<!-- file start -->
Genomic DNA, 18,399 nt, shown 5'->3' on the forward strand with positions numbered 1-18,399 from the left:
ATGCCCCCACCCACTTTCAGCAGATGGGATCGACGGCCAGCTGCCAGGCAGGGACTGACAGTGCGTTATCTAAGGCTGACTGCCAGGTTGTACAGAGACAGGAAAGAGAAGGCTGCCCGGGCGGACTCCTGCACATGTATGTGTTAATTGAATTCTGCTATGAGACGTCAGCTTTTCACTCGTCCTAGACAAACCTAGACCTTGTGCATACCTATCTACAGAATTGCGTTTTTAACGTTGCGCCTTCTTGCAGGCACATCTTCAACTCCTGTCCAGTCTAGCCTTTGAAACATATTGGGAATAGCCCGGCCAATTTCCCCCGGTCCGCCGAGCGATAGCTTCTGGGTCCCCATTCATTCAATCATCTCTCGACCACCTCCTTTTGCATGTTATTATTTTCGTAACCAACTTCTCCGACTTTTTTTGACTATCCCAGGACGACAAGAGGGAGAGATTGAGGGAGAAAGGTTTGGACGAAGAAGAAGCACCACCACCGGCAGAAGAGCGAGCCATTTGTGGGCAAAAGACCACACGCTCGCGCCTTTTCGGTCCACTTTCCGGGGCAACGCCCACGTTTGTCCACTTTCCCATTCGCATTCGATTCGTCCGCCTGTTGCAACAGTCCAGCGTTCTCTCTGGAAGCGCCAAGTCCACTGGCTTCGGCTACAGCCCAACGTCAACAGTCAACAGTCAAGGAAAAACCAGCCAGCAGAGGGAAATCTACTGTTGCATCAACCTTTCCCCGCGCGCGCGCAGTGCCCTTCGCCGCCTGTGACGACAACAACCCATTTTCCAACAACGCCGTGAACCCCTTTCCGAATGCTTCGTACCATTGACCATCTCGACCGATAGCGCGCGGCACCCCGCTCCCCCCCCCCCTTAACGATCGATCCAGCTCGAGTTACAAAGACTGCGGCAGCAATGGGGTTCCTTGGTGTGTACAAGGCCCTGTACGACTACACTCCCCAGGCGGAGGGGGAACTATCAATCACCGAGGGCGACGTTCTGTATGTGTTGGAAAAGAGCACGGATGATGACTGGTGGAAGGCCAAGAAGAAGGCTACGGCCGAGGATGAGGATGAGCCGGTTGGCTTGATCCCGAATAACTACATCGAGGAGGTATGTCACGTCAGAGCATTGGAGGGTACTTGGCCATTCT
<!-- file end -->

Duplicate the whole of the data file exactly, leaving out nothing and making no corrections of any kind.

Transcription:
Genomic DNA, 18,399 nt, shown 5'->3' on the forward strand with positions numbered 1-18,399 from the left:
ATGCCCCCACCCACTTTCAGCAGATGGGATCGACGGCCAGCTGCCAGGCAGGGACTGACAGTGCGTTATCTAAGGCTGACTGCCAGGTTGTACAGAGACAGGAAAGAGAAGGCTGCCCGGGCGGACTCCTGCACATGTATGTGTTAATTGAATTCTGCTATGAGACGTCAGCTTTTCACTCGTCCTAGACAAACCTAGACCTTGTGCATACCTATCTACAGAATTGCGTTTTTAACGTTGCGCCTTCTTGCAGGCACATCTTCAACTCCTGTCCAGTCTAGCCTTTGAAACATATTGGGAATAGCCCGGCCAATTTCCCCCGGTCCGCCGAGCGATAGCTTCTGGGTCCCCATTCATTCAATCATCTCTCGACCACCTCCTTTTGCATGTTATTATTTTCGTAACCAACTTCTCCGACTTTTTTTGACTATCCCAGGACGACAAGAGGGAGAGATTGAGGGAGAAAGGTTTGGACGAAGAAGAAGCACCACCACCGGCAGAAGAGCGAGCCATTTGTGGGCAAAAGACCACACGCTCGCGCCTTTTCGGTCCACTTTCCGGGGCAACGCCCACGTTTGTCCACTTTCCCATTCGCATTCGATTCGTCCGCCTGTTGCAACAGTCCAGCGTTCTCTCTGGAAGCGCCAAGTCCACTGGCTTCGGCTACAGCCCAACGTCAACAGTCAACAGTCAAGGAAAAACCAGCCAGCAGAGGGAAATCTACTGTTGCATCAACCTTTCCCCGCGCGCGCGCAGTGCCCTTCGCCGCCTGTGACGACAACAACCCATTTTCCAACAACGCCGTGAACCCCTTTCCGAATGCTTCGTACCATTGACCATCTCGACCGATAGCGCGCGGCACCCCGCTCCCCCCCCCCCTTAACGATCGATCCAGCTCGAGTTACAAAGACTGCGGCAGCAATGGGGTTCCTTGGTGTGTACAAGGCCCTGTACGACTACACTCCCCAGGCGGAGGGGGAACTATCAATCACCGAGGGCGACGTTCTGTATGTGTTGGAAAAGAGCACGGATGATGACTGGTGGAAGGCCAAGAAGAAGGCTACGGCCGAGGATGAGGATGAGCCGGTTGGCTTGATCCCGAATAACTACATCGAGGAGGTATGTCACGTCAGAGCATTGGAGGGTACTTGGCCATTCT